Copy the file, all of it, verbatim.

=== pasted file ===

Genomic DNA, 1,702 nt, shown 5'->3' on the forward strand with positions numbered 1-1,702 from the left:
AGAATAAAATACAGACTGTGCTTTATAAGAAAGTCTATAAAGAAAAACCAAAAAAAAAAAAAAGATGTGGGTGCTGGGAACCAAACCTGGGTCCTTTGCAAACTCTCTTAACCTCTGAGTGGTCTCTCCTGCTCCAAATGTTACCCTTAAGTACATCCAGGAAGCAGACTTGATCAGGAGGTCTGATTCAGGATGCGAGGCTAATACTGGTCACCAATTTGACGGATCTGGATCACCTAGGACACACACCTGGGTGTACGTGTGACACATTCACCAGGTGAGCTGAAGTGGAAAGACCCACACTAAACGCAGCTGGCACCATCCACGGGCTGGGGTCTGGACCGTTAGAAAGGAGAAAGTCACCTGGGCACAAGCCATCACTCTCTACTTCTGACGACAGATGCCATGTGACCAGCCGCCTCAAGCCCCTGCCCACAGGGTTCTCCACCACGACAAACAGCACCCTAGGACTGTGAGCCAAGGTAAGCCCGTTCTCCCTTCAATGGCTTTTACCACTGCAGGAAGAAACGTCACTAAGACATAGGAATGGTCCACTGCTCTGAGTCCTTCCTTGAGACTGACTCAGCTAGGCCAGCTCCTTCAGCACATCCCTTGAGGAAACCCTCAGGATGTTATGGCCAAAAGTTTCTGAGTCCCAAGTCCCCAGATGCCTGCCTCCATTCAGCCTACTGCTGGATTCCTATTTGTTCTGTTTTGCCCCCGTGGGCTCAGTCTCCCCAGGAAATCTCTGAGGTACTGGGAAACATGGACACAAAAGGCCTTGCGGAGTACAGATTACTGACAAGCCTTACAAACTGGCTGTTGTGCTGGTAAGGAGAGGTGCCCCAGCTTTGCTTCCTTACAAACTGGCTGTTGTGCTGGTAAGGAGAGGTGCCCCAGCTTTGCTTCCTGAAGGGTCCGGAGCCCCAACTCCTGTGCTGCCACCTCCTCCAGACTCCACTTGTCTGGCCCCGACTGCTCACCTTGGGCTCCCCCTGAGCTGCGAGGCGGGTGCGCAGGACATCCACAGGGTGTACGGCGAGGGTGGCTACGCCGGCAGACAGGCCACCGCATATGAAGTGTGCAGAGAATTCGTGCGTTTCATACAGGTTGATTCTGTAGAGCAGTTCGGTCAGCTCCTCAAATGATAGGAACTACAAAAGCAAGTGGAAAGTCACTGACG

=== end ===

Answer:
Genomic DNA, 1,702 nt, shown 5'->3' on the forward strand with positions numbered 1-1,702 from the left:
AGAATAAAATACAGACTGTGCTTTATAAGAAAGTCTATAAAGAAAAACCAAAAAAAAAAAAAAGATGTGGGTGCTGGGAACCAAACCTGGGTCCTTTGCAAACTCTCTTAACCTCTGAGTGGTCTCTCCTGCTCCAAATGTTACCCTTAAGTACATCCAGGAAGCAGACTTGATCAGGAGGTCTGATTCAGGATGCGAGGCTAATACTGGTCACCAATTTGACGGATCTGGATCACCTAGGACACACACCTGGGTGTACGTGTGACACATTCACCAGGTGAGCTGAAGTGGAAAGACCCACACTAAACGCAGCTGGCACCATCCACGGGCTGGGGTCTGGACCGTTAGAAAGGAGAAAGTCACCTGGGCACAAGCCATCACTCTCTACTTCTGACGACAGATGCCATGTGACCAGCCGCCTCAAGCCCCTGCCCACAGGGTTCTCCACCACGACAAACAGCACCCTAGGACTGTGAGCCAAGGTAAGCCCGTTCTCCCTTCAATGGCTTTTACCACTGCAGGAAGAAACGTCACTAAGACATAGGAATGGTCCACTGCTCTGAGTCCTTCCTTGAGACTGACTCAGCTAGGCCAGCTCCTTCAGCACATCCCTTGAGGAAACCCTCAGGATGTTATGGCCAAAAGTTTCTGAGTCCCAAGTCCCCAGATGCCTGCCTCCATTCAGCCTACTGCTGGATTCCTATTTGTTCTGTTTTGCCCCCGTGGGCTCAGTCTCCCCAGGAAATCTCTGAGGTACTGGGAAACATGGACACAAAAGGCCTTGCGGAGTACAGATTACTGACAAGCCTTACAAACTGGCTGTTGTGCTGGTAAGGAGAGGTGCCCCAGCTTTGCTTCCTTACAAACTGGCTGTTGTGCTGGTAAGGAGAGGTGCCCCAGCTTTGCTTCCTGAAGGGTCCGGAGCCCCAACTCCTGTGCTGCCACCTCCTCCAGACTCCACTTGTCTGGCCCCGACTGCTCACCTTGGGCTCCCCCTGAGCTGCGAGGCGGGTGCGCAGGACATCCACAGGGTGTACGGCGAGGGTGGCTACGCCGGCAGACAGGCCACCGCATATGAAGTGTGCAGAGAATTCGTGCGTTTCATACAGGTTGATTCTGTAGAGCAGTTCGGTCAGCTCCTCAAATGATAGGAACTACAAAAGCAAGTGGAAAGTCACTGACG